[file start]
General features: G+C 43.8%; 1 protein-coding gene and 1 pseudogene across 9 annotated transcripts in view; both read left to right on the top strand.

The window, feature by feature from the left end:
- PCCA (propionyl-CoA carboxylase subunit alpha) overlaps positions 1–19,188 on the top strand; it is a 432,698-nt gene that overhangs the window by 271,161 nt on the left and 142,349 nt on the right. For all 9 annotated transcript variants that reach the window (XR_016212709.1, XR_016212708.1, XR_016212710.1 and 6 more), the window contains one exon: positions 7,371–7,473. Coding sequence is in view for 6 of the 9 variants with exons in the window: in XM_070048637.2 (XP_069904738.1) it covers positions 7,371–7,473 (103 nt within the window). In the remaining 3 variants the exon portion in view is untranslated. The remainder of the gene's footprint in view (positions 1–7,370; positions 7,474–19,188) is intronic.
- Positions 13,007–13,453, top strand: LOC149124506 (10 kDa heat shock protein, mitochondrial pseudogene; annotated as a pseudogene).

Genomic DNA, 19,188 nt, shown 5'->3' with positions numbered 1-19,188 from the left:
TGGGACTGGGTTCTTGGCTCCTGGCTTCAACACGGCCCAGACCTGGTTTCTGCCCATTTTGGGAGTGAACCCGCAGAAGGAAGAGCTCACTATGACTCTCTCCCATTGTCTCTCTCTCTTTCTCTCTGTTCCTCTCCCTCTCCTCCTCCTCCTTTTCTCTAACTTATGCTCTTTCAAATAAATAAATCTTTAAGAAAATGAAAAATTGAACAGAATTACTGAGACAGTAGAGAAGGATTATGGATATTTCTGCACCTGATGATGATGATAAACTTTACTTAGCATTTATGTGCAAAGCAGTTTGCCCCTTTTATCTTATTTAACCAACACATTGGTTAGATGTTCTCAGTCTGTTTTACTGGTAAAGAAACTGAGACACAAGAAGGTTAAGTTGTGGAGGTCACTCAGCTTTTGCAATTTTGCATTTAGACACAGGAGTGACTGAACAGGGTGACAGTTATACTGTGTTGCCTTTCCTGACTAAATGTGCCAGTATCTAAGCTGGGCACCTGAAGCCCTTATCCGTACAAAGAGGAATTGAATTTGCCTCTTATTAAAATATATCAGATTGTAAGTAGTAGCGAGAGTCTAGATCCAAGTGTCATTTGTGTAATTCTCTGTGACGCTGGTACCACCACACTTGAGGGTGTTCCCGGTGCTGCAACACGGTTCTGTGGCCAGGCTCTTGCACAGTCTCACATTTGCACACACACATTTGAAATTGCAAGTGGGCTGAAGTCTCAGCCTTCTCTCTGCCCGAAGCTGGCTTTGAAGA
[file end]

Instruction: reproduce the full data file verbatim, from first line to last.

General features: G+C 43.8%; 1 protein-coding gene and 1 pseudogene across 9 annotated transcripts in view; both read left to right on the top strand.

The window, feature by feature from the left end:
- PCCA (propionyl-CoA carboxylase subunit alpha) overlaps positions 1–19,188 on the top strand; it is a 432,698-nt gene that overhangs the window by 271,161 nt on the left and 142,349 nt on the right. For all 9 annotated transcript variants that reach the window (XR_016212709.1, XR_016212708.1, XR_016212710.1 and 6 more), the window contains one exon: positions 7,371–7,473. Coding sequence is in view for 6 of the 9 variants with exons in the window: in XM_070048637.2 (XP_069904738.1) it covers positions 7,371–7,473 (103 nt within the window). In the remaining 3 variants the exon portion in view is untranslated. The remainder of the gene's footprint in view (positions 1–7,370; positions 7,474–19,188) is intronic.
- Positions 13,007–13,453, top strand: LOC149124506 (10 kDa heat shock protein, mitochondrial pseudogene; annotated as a pseudogene).

Genomic DNA, 19,188 nt, shown 5'->3' with positions numbered 1-19,188 from the left:
TGGGACTGGGTTCTTGGCTCCTGGCTTCAACACGGCCCAGACCTGGTTTCTGCCCATTTTGGGAGTGAACCCGCAGAAGGAAGAGCTCACTATGACTCTCTCCCATTGTCTCTCTCTCTTTCTCTCTGTTCCTCTCCCTCTCCTCCTCCTCCTTTTCTCTAACTTATGCTCTTTCAAATAAATAAATCTTTAAGAAAATGAAAAATTGAACAGAATTACTGAGACAGTAGAGAAGGATTATGGATATTTCTGCACCTGATGATGATGATAAACTTTACTTAGCATTTATGTGCAAAGCAGTTTGCCCCTTTTATCTTATTTAACCAACACATTGGTTAGATGTTCTCAGTCTGTTTTACTGGTAAAGAAACTGAGACACAAGAAGGTTAAGTTGTGGAGGTCACTCAGCTTTTGCAATTTTGCATTTAGACACAGGAGTGACTGAACAGGGTGACAGTTATACTGTGTTGCCTTTCCTGACTAAATGTGCCAGTATCTAAGCTGGGCACCTGAAGCCCTTATCCGTACAAAGAGGAATTGAATTTGCCTCTTATTAAAATATATCAGATTGTAAGTAGTAGCGAGAGTCTAGATCCAAGTGTCATTTGTGTAATTCTCTGTGACGCTGGTACCACCACACTTGAGGGTGTTCCCGGTGCTGCAACACGGTTCTGTGGCCAGGCTCTTGCACAGTCTCACATTTGCACACACACATTTGAAATTGCAAGTGGGCTGAAGTCTCAGCCTTCTCTCTGCCCGAAGCTGGCTTTGAAGA